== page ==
Not that they are perfect or anything, but I am lucky to have the family I have. A family I, of course, love very, very much. Over the years, I found myself struggling to understand different decisions and, at times, actively opposing the way things were, (loudly) asking for changes.
However, in my quest to improve the situation, I was not blind to the good things around me. And what I love most about them is that these good things are still part of my life when I am approaching 30. For one thing, in our family we always spoke openly about our problems and I, for one, was always sure that I will be supported during my struggles to make the decision – because I was the one to make the decision, not anybody else.
Same now. When I am very upset or uncertain, I can call my mother, talk to her, make her worry and then I make my decision; no input needed, there is just the need to vent. It’s funny how I might be stressed out by something, I call her, tell her this and that are stresssing me and in a couple of days when she asked me how things went, I am like: oh, that old thing, sure, it well went fine [perhaps it would be a good idea to start analysing things more before I put them out in the world, just saying; I am good at making my mother worry for no real reason].
But something even more important than that was the fact that we were lucky enough to have my mothers’ parents around; my grandfather for (my) seven years and my grandmother for (my) 28. Both these people have taught me and my brother unlimited life lessons and many useful skills. Two are crucial to my life now:
- How to boil eggs
I remember my grandfather spending a lot of time at our house with us kids (my little brother and me). One morning, we were boiling eggs. I could barely see the flame of the stove when I asked him what could I do to always have boiled eggs the way I like them [that being soft; and I am pretty sure I asked a simpler version of this question]. And he said, just count down from 100 to 0. In Romanian, of course. So, some time after that, we were in my grandparents’ kitchen boiling eggs and counting every time we made eggs together.
I stopped counting loudly after his death. I sometimes counted in my mind, but the eggs were not boiled enough and the whites were not done [too soft for my taste]. I guess that, with time, I learned to count faster, so I changed my pace. It isn’t always the right kind of soft, but I keep experimenting with it. Anyhow, any time I boil eggs I think of my grandfather. That ‘boils down’ to once every other day.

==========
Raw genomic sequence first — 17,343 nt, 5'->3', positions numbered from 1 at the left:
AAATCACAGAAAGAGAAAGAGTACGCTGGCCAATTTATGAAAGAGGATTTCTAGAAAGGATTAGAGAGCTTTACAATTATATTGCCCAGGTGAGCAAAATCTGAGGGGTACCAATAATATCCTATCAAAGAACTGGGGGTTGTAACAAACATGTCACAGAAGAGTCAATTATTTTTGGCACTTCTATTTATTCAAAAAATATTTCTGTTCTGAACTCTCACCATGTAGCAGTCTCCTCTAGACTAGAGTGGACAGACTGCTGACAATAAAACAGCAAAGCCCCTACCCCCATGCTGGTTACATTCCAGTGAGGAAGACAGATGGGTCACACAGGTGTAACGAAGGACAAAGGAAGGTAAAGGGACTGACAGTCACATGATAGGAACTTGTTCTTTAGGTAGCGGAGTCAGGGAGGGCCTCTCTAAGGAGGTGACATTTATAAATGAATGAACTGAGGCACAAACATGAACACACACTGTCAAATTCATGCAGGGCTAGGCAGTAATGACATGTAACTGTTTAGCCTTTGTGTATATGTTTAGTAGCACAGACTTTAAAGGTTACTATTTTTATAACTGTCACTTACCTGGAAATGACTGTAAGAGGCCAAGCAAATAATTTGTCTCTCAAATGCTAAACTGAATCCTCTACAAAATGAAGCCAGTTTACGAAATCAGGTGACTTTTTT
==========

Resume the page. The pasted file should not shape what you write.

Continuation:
- The habit of starting the day right
My grandmother had more time to teach me all sort of things. When I was growing up, we have definitely had our differences. I don’t understand what is this thing with women, always expecting so much more of other women than of the men. She definitely had a clear picture of how I should be. Despite the differences, however, I think she was happy with how we turned out, as when my brother and me finished cleaning her house in about an hour and a half, for Easter one year before she died, she said: “Oh, you really know how to do things”. I was 27.
So, one of my dearest memories was the smell of coffee in the morning. She had always drank coffee and when I was a child she used to buy coffee beans and ground the beans herself, just after I woke up [if I remember correctly, she may have be grounding them at the time she thought I should wake up, as the sound would indeed, at first, wake me up. With time she needed to actually talk to me and turn up the blinders, which was such a lovely way to wake up a teenager upset about something – yeah, about being woken up at 10:00 during summer].
Now, we ground our beans, as both me and my bf are coffee lovers and are never tired of trying out new ways to improve our coffee. Every time I get to ground the beans, there is this moment when the coffee smells so intense that I say to myself “yeah, you must love this amazing life circle” [I must have gotten this from Gilmore Girls]. And a few minutes later I enjoy my first sip, grateful for my grandmothers’ efforts to make something good of us kids.
Family isn’t easy. But there’s certainly lessons and, in the end, it’s definitely rewarding.